In Thomas Franck’s article entitled, The Emerging Right to Democratic Governance, he discusses certain normative expectations within the international community.[5]  Franck outlines four indicators, “pedigree, determinacy, coherence and adherence,” that a new state must have in order to gain international legitimacy and recognition.[6]  In Franck’s analysis, he gives examples of different states and their struggle to gain legitimacy.[7]  One example he gives occurred in the early 1990’s, when the United Nations (UN) came in and controversially monitored elections in Haiti.[8]  The article emphasizes the idea that not only do states legitimize international law, but that the international body legitimizes states.[9]  This poses the question of how sovereign are these new “legitimate” states.  These states are being forced to jump through hoops and meet these “indicators” in order to gain international legitimacy, but what happened to the idea of “absolute power over a body politic,” and “freedom from external control.”[10]   

            Another example of the struggle between state sovereignty and international law can be seen with Iran nuclear testing.  In analyzing the Iran nuclear testing issue, it becomes clear that there are obvious limitations to what a state can and cannot do, thus limiting the state’s sovereignty.  International organizations like the International Atomic Energy Agency (IAEA), work with the United Nations (UN) to help “promote the peaceful use of atomic energy.”[11]  In their promotion of peaceful atomic energy, the UN and IAEA restrict countries’ uses of atomic energy, seriously limiting what is allowable.  In response to Iran’s admission of nuclear testing back on September 29, 2009, the IAEA Director General issued a statement in which he declared that there is a “need to move from national to multinational control of the nuclear fuel cycle.”[12]  There were agreements by the IAEA and Iran to have the agency come in and inspect the nuclear testing facilities.[13]  This raises the issue of what ever happened to the UN charter? The charter outlines the rights of states, recognizing state sovereignty and independence and declaring that the UN may not intervene in matters “essentially within the domestic jurisdiction of any state.”[14]  Don’t the IAEA’s polices directly violate the UN charter itself?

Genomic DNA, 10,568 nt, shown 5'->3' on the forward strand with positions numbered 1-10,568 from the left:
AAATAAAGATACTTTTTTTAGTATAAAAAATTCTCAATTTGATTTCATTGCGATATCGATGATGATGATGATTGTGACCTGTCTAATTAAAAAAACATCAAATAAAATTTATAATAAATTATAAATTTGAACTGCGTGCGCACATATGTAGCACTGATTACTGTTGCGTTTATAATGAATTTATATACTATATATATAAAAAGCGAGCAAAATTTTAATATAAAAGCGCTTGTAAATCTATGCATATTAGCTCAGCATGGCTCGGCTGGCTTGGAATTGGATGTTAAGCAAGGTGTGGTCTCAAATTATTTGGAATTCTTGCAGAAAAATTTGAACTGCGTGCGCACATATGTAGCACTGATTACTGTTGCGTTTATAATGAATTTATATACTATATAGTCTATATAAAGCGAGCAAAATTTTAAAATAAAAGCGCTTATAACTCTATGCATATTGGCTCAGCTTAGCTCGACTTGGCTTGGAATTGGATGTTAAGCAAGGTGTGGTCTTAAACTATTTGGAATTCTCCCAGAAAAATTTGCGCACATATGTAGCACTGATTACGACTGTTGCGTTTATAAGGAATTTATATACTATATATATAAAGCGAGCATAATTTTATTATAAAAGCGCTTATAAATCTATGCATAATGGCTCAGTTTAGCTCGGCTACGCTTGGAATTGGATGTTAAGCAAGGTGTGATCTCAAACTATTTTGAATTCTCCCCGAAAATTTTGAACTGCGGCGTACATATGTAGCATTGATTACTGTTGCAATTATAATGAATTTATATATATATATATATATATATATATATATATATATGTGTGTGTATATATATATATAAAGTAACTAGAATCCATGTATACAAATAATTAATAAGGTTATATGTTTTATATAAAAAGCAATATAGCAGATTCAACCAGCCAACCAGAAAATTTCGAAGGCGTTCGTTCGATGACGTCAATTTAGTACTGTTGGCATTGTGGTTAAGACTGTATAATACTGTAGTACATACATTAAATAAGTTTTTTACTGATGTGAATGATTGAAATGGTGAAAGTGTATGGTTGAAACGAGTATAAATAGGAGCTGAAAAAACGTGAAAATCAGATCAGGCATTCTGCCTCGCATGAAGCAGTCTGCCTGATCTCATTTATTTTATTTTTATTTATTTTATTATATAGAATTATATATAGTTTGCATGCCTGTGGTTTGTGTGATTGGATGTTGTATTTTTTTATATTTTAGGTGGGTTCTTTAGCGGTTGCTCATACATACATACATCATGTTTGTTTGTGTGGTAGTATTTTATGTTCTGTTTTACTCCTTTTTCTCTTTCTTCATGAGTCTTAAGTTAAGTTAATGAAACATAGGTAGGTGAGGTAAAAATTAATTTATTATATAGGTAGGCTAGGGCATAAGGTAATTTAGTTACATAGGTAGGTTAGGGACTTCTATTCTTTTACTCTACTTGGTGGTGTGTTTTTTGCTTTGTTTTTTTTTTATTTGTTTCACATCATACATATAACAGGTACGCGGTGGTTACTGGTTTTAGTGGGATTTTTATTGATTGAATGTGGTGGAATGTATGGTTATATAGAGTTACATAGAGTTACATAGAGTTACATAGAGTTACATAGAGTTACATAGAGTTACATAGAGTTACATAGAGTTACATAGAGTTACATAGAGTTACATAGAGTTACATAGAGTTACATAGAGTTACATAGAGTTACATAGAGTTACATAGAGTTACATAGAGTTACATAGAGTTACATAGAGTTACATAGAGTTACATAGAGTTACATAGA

Continue reading “The Irony of International Law; How International Law Limits State Sovereignty”

Child Soldier Prevention and Accountability: The First Step in a Domestic Response to a Global Issue